Tractor vs. pusher

There is lots of strong feelings about tractor vs. pusher propeller configuration but no exact generic answer. Here is one article about the topic. Does not make definitive answer, but gives some background for the topic:

http://www.flyingmag.com/technicalities/1582/pusher-pusher.html

Here is another article:

http://dic.academic.ru/dic.nsf/enwiki/514042

Forum discussion

Another forum discussion

http://www.aiaa.org/content.cfm?pageid=406&gTable=mtgpaper&gID=50663

Tractor (prop forward of laminar flow wing):

http://www.aiaa.org/content.cfm?pageid=406&gTable=Paper&gID=1248

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    • Thad Beier
    • August 26th, 2009

    Interesting set of articles, Karoliina. In the end, while I am a Rutan fan, even he has seen the advantages of tractor engines in his later career.

    One thing that none of the articles mentioned was the desirability of seeing the prop, and to some extent, the engine. I would really like to see the prop when I call "Clear!" to make sure there's nobody about to be chopped up. If there is fire in the engine compartment, that's really nasty business in a tractor single engine plane, but at least you know about it right away.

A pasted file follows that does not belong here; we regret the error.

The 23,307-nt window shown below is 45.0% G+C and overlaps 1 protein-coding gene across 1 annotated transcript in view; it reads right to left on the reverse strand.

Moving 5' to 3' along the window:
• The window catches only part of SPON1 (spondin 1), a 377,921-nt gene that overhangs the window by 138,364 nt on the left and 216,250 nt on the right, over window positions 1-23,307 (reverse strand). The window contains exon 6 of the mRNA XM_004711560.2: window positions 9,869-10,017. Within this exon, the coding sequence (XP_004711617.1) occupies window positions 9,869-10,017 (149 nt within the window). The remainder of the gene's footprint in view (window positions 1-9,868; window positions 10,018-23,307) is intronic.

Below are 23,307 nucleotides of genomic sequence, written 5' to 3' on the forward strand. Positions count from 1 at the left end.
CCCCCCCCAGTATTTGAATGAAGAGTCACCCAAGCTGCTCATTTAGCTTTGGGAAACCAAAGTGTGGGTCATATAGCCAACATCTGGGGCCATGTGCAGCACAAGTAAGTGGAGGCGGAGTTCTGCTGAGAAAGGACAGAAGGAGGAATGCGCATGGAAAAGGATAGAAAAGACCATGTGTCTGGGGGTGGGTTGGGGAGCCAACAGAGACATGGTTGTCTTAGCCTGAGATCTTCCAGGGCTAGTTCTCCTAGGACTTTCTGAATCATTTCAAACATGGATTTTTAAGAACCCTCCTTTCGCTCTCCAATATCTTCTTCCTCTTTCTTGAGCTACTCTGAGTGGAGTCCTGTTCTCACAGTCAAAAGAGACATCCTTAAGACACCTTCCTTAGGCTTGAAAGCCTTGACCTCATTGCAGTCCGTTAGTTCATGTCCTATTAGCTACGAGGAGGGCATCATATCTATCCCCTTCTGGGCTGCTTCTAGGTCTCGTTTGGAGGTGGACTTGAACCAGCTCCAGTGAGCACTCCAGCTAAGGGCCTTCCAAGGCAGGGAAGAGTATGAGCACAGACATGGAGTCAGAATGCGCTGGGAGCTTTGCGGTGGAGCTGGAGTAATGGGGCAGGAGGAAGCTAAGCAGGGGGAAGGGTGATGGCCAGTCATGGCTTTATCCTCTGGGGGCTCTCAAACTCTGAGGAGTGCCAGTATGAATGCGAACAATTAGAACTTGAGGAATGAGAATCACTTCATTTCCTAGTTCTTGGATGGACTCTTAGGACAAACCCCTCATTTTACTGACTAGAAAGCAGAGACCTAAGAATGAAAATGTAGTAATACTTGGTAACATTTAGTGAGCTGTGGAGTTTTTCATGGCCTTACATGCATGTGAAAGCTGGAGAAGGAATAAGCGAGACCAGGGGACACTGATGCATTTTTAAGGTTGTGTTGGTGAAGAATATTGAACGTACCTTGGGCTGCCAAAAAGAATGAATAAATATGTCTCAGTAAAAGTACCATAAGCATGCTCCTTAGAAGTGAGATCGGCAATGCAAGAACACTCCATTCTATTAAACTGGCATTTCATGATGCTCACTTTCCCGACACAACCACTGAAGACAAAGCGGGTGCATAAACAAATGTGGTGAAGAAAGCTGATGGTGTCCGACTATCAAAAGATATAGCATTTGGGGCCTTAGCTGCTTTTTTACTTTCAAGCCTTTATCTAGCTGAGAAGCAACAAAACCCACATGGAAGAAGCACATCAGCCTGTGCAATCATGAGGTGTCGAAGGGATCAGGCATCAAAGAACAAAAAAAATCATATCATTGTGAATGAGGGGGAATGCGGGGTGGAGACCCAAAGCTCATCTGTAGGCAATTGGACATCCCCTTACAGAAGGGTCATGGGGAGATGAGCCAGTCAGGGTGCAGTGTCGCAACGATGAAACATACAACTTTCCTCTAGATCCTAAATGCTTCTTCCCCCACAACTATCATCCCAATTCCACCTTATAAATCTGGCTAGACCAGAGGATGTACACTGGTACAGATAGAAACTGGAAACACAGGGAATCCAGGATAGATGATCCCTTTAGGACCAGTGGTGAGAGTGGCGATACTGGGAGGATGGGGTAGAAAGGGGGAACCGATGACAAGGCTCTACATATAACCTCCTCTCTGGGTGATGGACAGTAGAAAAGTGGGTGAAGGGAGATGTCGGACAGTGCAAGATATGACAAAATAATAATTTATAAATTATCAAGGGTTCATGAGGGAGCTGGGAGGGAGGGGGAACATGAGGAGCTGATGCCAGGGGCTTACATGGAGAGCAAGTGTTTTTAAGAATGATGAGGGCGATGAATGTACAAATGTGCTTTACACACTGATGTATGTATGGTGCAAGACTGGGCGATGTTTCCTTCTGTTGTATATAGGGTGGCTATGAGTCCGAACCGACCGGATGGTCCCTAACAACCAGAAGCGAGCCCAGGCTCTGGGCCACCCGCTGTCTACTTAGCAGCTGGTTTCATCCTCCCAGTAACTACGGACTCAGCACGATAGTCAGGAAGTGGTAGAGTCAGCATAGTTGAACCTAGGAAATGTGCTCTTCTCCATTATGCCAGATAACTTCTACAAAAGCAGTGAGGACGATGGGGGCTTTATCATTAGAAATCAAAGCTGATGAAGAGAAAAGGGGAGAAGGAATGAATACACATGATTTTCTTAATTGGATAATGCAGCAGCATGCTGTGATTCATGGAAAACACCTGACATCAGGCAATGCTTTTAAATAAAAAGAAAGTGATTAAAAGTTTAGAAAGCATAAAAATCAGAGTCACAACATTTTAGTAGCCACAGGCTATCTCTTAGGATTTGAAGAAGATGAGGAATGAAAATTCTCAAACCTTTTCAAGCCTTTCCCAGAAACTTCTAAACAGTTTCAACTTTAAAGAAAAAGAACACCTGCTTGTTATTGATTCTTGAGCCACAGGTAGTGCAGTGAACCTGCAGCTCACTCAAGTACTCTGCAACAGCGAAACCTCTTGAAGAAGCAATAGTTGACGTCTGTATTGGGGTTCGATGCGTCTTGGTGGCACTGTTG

Look at Cirrus — they had nothing but trouble with their VK-20, and have set the world on fire with their tractor birds.

    The best case for a pusher that i've seen is the late Alex Strojnik's Laminar Magic, but that was really a single-point design.

    I saw Rutan speak at Oshkosh '80 of a Vari-eze that crashed just a few miles short of Oshkosh. He said that the nose of the plane and the engine hit the tarmac at the same point…the engine going through everything in between. Now, the crash was absolutely unsurvivable in any plane, but that conversation has left a mark.

    Thad

    • Karoliina Salminen
    • September 15th, 2009

    >He said that the nose of the plane and the engine hit >the tarmac at the same point…

    Pretty much any plane does that (even with engine on front), planes are not (and can not be) built to survive crashes after nose down dive.

    In twin engine aircraft, the engines are in wings, instead of fuselage, and the engine coming out of its compartment does not matter in this type of crash, and the point for either pusher or tractor in terms of safety has no difference.

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